28. "My great-grandmother was a prostitute when she came to America from Lithuania in 1902. She was 15. It’s never been discussed but when you look at the available evidence, she had no other option to make money. It was only a few months before she got a job as a maid, but it still definitely happened."

Someone holds up a sign that says "Sex Work is Work" during International Women's Day in Toulouse, France
Nurphoto / NurPhoto via Getty Images

29. "In high school, my parents were divorcing. A few days before the divorce was finalized, my dad died. My mom told us that he died in a car accident. I hadn't seen him in a year because we didn't get along. I recently found out, through a document, that he actually killed himself with his shotgun at his parents' house. I understand why my mom kept this secret from us, and I can't tell my siblings or her that I know. It'll be heartbreaking."

—Anonymous, Reddit

30. "When I was 22, I found out that I was adopted when I tried to apply for a loan and needed my birth certificate. My ‘parents’ said they’d lost it, so I spent weeks trying to track a copy down from the government departments. I provided name and date of birth, location of birth, etc. I finally got a letter back. I'll never forget the opening line: 'according to our records, you were adopted in 1982.' I was born in 1976. Turns out everyone else in the family knew but never told me. I’ve not kept in contact with any of them."

Close-up of birth certificate with family tree document in the background
Lokibaho / Getty Images/iStockphoto

31. "I'm not supposed to know how my sister tried to kill herself in early 2019. I know because my mom needed to offload and it's an experience I've been through myself. My sister is a very private, independent person who doesn't like anyone knowing when she's struggling and doesn't like talking about her mental health. I'm the opposite because talking about my own issues has helped me understand so much."


32. "I went to a friend of a friend's birthday party a few years ago, and the birthday boy's dad kept staring at me. He said I looked very familiar. By the end of the night, I found out he grew up down the street from my mom. I look just like her and I no longer live in my hometown. A few days later, the birthday boy told me that his dad was reminiscing on how he hooked up with my grandmother while my grandfather was in WWII. I haven't told a soul."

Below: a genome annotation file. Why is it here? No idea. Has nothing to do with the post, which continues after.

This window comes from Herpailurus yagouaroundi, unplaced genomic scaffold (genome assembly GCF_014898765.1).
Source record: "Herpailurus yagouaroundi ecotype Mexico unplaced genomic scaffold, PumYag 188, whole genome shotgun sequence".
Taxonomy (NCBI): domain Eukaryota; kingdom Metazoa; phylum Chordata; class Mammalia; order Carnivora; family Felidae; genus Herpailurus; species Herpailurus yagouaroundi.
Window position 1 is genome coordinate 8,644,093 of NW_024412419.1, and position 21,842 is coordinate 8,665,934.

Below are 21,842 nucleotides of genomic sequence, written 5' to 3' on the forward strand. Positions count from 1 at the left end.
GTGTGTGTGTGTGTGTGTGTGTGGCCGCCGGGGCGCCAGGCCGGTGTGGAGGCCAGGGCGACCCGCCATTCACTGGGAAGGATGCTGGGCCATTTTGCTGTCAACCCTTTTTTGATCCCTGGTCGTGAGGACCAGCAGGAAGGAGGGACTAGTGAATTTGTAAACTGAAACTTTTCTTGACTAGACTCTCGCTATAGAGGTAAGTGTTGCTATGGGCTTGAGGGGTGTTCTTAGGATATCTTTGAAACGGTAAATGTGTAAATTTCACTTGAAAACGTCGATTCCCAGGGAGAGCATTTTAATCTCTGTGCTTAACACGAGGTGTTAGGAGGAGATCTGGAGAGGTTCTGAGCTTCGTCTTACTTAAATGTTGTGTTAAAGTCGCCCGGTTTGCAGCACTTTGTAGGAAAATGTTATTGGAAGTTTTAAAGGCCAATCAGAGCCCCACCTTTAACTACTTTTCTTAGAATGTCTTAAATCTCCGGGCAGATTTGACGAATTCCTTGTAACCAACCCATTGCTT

Upset mid adult woman hugs her military husband
Steve Debenport / Getty Images

33. "My great-grandmother had a house servant (but let's be real, basically a slave) who got so angry that she pushed my great grandmother down the stairs, killing her."

"I only found out after I told my family I kept seeing a woman at the top of the stairs at my grandad's, her son who was two when she died." —u/sp33dzer0

34. "My uncle admitted on his deathbed that he kidnapped, tortured, and killed the man who murdered my grandfather."

"He was a loving and honest man. He was a steel worker for most of his life and married my aunt right out of high school. My mom made fun of him because she said he was too much of a 'goodie goodie.' He never drank, smoked, or ran around on my aunt. But apparently he did kill a man." —u/sporkmurderer135

35. "My great-aunt was a nurse at a mental hospital in the 1920s and fell in love with a murderer who was getting evaluated for trial. She helped him escape and they hid out in Florida until the cops caught up with them. My aunt got off easy, but he got the chair. Found out by accident while working on family history. Mom reluctantly confirmed it."

Finn Wittrock as Edmund Tolleson kisses Alice Englert as Nurse Dolly in "Ratched"

36. "My great-grandfather owned and ran a brothel in my hometown, which my grandfather continued to run. He shut it down and became a minister once my mom was born."


37. "My great-great-grandmother tried to poison the entire family. We did some genealogy research because we knew of other family members that existed but had never met. We found a long lost great-aunt that we hadn't seen since super early childhood. She showed us a newspaper where our great great-grandmother had a family reunion and fed the entire family poisoned food."

Nicole Kidman as "Martha" sits at the head of the table with her daughters after just poisoning a disruptive house guest in "The Beguiled"
Focus Features

"She had diluted it too much though, so when her family ate the food, they simply got a stomach ache and saw a doctor. The sheriff told her not to do it again." u/SubpoenaSender

Note: Submissions have been edited for length and/or clarity.

The National Suicide Prevention Lifeline is 1-800-273-8255. Other international suicide helplines can be found at The Trevor Project, which provides help and suicide-prevention resources for LGBTQ youth, is 1-866-488-7386. You can also text TALK to 741741 for free, anonymous 24/7 crisis support in the US and UK from the Crisis Text Line.

If you or someone you know is in immediate danger as a result of domestic violence, call 911. For anonymous, confidential help, you can call the 24/7 National Domestic Violence Hotline at 1-800-799-7233 (SAFE) or chat with an advocate via the website.

If you or someone you know has experienced sexual assault, you can call the National Sexual Assault Hotline at 1-800-656-HOPE, which routes the caller to their nearest sexual assault service provider. You can also search for your local center here

If you are concerned that a child is experiencing or may be in danger of abuse, you can call or text the National Child Abuse Hotline at 1-800-422-2253 (4.A.CHILD); service can be provided in over 140 languages.